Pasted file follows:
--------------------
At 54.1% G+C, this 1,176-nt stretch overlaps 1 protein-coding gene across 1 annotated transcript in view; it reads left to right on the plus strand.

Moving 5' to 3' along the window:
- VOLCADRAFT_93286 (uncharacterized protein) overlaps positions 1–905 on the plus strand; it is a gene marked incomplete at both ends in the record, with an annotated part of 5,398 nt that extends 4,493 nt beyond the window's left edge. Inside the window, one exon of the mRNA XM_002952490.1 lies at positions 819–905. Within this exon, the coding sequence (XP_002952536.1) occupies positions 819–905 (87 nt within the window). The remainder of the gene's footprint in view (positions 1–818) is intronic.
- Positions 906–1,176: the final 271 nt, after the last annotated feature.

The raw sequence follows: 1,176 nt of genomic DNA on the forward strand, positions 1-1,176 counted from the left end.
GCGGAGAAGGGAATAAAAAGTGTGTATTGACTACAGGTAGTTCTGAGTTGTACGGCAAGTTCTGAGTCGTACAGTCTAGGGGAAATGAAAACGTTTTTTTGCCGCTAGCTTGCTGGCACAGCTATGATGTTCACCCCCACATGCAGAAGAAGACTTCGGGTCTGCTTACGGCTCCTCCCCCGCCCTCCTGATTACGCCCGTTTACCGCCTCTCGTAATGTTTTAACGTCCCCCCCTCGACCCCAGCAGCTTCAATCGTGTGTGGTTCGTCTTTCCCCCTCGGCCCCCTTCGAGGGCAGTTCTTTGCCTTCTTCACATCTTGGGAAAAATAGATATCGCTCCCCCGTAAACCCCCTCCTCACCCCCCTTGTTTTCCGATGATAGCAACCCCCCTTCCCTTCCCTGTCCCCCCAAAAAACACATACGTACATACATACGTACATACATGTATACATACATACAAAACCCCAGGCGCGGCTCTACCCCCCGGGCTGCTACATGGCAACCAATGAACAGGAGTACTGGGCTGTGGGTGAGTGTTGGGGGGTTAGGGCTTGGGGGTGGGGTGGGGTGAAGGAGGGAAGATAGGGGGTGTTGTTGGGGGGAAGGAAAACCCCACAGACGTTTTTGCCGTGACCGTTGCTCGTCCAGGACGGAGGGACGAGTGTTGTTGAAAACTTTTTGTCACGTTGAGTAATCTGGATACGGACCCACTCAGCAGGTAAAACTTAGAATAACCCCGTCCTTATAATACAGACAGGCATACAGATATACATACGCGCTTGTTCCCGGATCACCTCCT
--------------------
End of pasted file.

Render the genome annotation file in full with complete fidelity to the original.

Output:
At 54.1% G+C, this 1,176-nt stretch overlaps 1 protein-coding gene across 1 annotated transcript in view; it reads left to right on the plus strand.

Moving 5' to 3' along the window:
- VOLCADRAFT_93286 (uncharacterized protein) overlaps positions 1–905 on the plus strand; it is a gene marked incomplete at both ends in the record, with an annotated part of 5,398 nt that extends 4,493 nt beyond the window's left edge. Inside the window, one exon of the mRNA XM_002952490.1 lies at positions 819–905. Within this exon, the coding sequence (XP_002952536.1) occupies positions 819–905 (87 nt within the window). The remainder of the gene's footprint in view (positions 1–818) is intronic.
- Positions 906–1,176: the final 271 nt, after the last annotated feature.

The raw sequence follows: 1,176 nt of genomic DNA on the forward strand, positions 1-1,176 counted from the left end.
GCGGAGAAGGGAATAAAAAGTGTGTATTGACTACAGGTAGTTCTGAGTTGTACGGCAAGTTCTGAGTCGTACAGTCTAGGGGAAATGAAAACGTTTTTTTGCCGCTAGCTTGCTGGCACAGCTATGATGTTCACCCCCACATGCAGAAGAAGACTTCGGGTCTGCTTACGGCTCCTCCCCCGCCCTCCTGATTACGCCCGTTTACCGCCTCTCGTAATGTTTTAACGTCCCCCCCTCGACCCCAGCAGCTTCAATCGTGTGTGGTTCGTCTTTCCCCCTCGGCCCCCTTCGAGGGCAGTTCTTTGCCTTCTTCACATCTTGGGAAAAATAGATATCGCTCCCCCGTAAACCCCCTCCTCACCCCCCTTGTTTTCCGATGATAGCAACCCCCCTTCCCTTCCCTGTCCCCCCAAAAAACACATACGTACATACATACGTACATACATGTATACATACATACAAAACCCCAGGCGCGGCTCTACCCCCCGGGCTGCTACATGGCAACCAATGAACAGGAGTACTGGGCTGTGGGTGAGTGTTGGGGGGTTAGGGCTTGGGGGTGGGGTGGGGTGAAGGAGGGAAGATAGGGGGTGTTGTTGGGGGGAAGGAAAACCCCACAGACGTTTTTGCCGTGACCGTTGCTCGTCCAGGACGGAGGGACGAGTGTTGTTGAAAACTTTTTGTCACGTTGAGTAATCTGGATACGGACCCACTCAGCAGGTAAAACTTAGAATAACCCCGTCCTTATAATACAGACAGGCATACAGATATACATACGCGCTTGTTCCCGGATCACCTCCT